Parliament passed the Tea Act, which provided the East India Trading Company complete access to the colonies and exempted it from paying taxes to the colonies – increasing the profits to company stockholders, which included Parliament members and the King. This undercut colonial tea merchants who were required to pay taxes on tea.
Boston Tea Party participants saw themselves as anti-corporate protestors. Their call for “no taxation without representation” was not one against paying taxes, but rather an insistence that every entity – including the East India Company – should pay their fair share and that no entity should be taxed without governmental representation.
1964 – Death of Alexander Meiklejohn, Philosopher and Educator – on 1st Amendment and freedom threatened by dominant business enterprises
The 1st Amendment "does not intend to guarantee men freedom to say what some private interest pays them to say for its own advantage. It intends only to make men free to say what, as citizens, they think.”
“[I]nsofar as a society is dominated by the attitudes of competitive business enterprise, freedom in its proper American meaning cannot be known, and hence, cannot be taught. That is the basic reason why the schools and colleges, which are, presumably, commissioned to study and promote the ways of freedom are so weak, so confused, so ineffectual.”
1882 – Death of Henry James, Sr. – on democracy
"Democracy is not so much a new form of political life as a dissolution and disorganization of the old forms. It is simply a resolution of government into the hands of the people…”
2009 – Publication this month of article, “People as Property: Criminalizing Color, Dissent and Impoverishment through the Prison-Industrial Complex” by Karen Coulter, principal of the Program on Corporations, Law & Democracy (POCLAD)
“Slavery and involuntary servitude were supposedly abolished by the 13th amendment to the Constitution. However, the amendment reads that slavery and involuntary servitude shall no longer exist in the U.S. ‘except as punishment for crimes whereof the party shall have been duly convicted’…Then there are the investors in the prison industry: American Express Corporation invested millions in private prison construction in Oklahoma; General Electric Corporation financed prison construction in Tennessee; Goldman Sachs, Merrill Lynch, Smith Barney, and other Wall Street investment firms made big profits by underwriting prison construction with the sale of tax-exempt bonds, a 2.3 billion dollar industry as of 1997. Some of the largest Wall Street investment corporations started buying bonds and securities from private prison corporations in the '90's and reselling them for profit to individual investors, mutual funds and others, literally speculating in the growth of locking up more and more people. The rise of the prison industrial complex can be accurately seen as part of a profound transformation restructuring U.S. economic development and its forms of social control. Philip Wood identifies corporate colonization of decision-making structures as a key element of the changes in U.S. public policy supporting the expansion and privatization of the prison industry.” http://www.poclad.org/BWA/2009/BWA_2009_DEC.html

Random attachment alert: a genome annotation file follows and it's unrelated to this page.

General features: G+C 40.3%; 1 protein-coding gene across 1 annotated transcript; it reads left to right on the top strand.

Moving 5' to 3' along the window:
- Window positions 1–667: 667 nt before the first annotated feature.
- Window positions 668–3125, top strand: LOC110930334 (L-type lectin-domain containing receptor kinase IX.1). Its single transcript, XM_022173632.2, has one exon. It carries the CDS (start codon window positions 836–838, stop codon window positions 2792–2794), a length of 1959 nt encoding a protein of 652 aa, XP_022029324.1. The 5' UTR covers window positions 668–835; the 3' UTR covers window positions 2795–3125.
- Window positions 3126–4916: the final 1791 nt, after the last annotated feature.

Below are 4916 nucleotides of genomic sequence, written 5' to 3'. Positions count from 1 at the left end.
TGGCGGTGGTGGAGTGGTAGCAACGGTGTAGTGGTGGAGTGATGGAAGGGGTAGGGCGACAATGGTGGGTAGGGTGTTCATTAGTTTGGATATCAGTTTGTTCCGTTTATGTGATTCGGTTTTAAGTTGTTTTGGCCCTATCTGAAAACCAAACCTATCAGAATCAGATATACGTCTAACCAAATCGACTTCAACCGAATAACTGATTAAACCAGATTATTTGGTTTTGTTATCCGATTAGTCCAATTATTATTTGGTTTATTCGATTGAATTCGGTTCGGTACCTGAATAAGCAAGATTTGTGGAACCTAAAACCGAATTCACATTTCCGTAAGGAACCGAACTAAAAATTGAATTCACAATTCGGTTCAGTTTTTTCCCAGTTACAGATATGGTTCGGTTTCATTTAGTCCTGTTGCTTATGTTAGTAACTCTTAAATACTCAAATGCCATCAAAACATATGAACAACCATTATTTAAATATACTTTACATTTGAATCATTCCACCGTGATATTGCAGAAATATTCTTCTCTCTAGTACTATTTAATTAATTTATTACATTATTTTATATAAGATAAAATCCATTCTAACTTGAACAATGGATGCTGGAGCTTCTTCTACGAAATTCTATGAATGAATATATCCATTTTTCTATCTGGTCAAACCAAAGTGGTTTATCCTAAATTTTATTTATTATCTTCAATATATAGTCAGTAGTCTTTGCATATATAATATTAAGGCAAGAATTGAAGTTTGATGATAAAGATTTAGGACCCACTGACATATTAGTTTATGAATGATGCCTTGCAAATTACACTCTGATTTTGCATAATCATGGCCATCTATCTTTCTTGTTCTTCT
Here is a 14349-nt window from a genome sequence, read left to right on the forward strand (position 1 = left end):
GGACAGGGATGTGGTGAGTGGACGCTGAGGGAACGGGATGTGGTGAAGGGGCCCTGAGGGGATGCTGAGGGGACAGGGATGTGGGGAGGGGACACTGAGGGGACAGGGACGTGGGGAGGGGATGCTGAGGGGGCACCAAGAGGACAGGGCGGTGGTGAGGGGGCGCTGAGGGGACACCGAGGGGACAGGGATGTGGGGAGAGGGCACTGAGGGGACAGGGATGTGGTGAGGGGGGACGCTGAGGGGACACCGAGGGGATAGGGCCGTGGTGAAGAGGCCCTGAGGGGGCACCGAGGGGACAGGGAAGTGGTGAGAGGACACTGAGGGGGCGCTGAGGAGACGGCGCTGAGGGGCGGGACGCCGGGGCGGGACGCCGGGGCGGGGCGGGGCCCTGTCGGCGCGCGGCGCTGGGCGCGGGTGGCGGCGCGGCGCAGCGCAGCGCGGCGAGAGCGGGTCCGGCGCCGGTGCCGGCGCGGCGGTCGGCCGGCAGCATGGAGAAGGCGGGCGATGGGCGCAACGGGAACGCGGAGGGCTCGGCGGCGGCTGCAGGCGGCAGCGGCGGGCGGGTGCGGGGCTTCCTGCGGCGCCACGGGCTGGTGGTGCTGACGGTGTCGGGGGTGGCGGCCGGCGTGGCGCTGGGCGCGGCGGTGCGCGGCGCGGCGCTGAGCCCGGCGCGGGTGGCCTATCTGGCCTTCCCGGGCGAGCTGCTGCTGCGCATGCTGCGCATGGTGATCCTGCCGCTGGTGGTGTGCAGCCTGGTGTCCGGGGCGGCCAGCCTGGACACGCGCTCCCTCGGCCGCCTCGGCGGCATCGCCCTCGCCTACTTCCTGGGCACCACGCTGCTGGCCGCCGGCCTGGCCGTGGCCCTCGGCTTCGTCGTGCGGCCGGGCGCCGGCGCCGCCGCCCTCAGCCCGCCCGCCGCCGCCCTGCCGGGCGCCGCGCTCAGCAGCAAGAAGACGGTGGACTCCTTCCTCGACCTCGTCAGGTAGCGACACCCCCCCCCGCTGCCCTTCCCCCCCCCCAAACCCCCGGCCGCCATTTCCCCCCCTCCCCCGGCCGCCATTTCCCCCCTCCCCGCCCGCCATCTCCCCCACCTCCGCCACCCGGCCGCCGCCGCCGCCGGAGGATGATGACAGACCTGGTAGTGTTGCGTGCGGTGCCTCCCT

REAL Democracy History Calendar
1885 – Corporate lawyers claim railroad corporation’s 14th Amendment rights violated
In San Mateo v. Southern Pacific R. Co., 13 F. 722 (C.C.D. Cal. 1882), corporate lawyers attacked a provision of the California Constitution that assessed higher property taxes against railroad corporations than against non-corporate properties. The attorneys charged that the state violated the railroad’s “rights” under the Equal Protection Clause of the Fourteenth Amendment. The parties settled the case before the Supreme Court announced a decision; however, the argument would be used one year later in what would become the very first time corporations were granted 14th Amendment “rights” by the Supreme Court in Santa Clara County v. Southern Pacific Railroad Company, 118 US 394.
1970 – Birth of Senator Ted Cruz (R., Texas) – politicians are open to the highest bidder
“Lobbyists and career politicians today make up what I call the Washington Cartel. … [They] on a daily basis are conspiring against the American people. … [C]areer politicians’ ears and wallets are open to the highest bidder.”
1913 – Congress passes Federal Reserve Act – Creating Federal Reserve System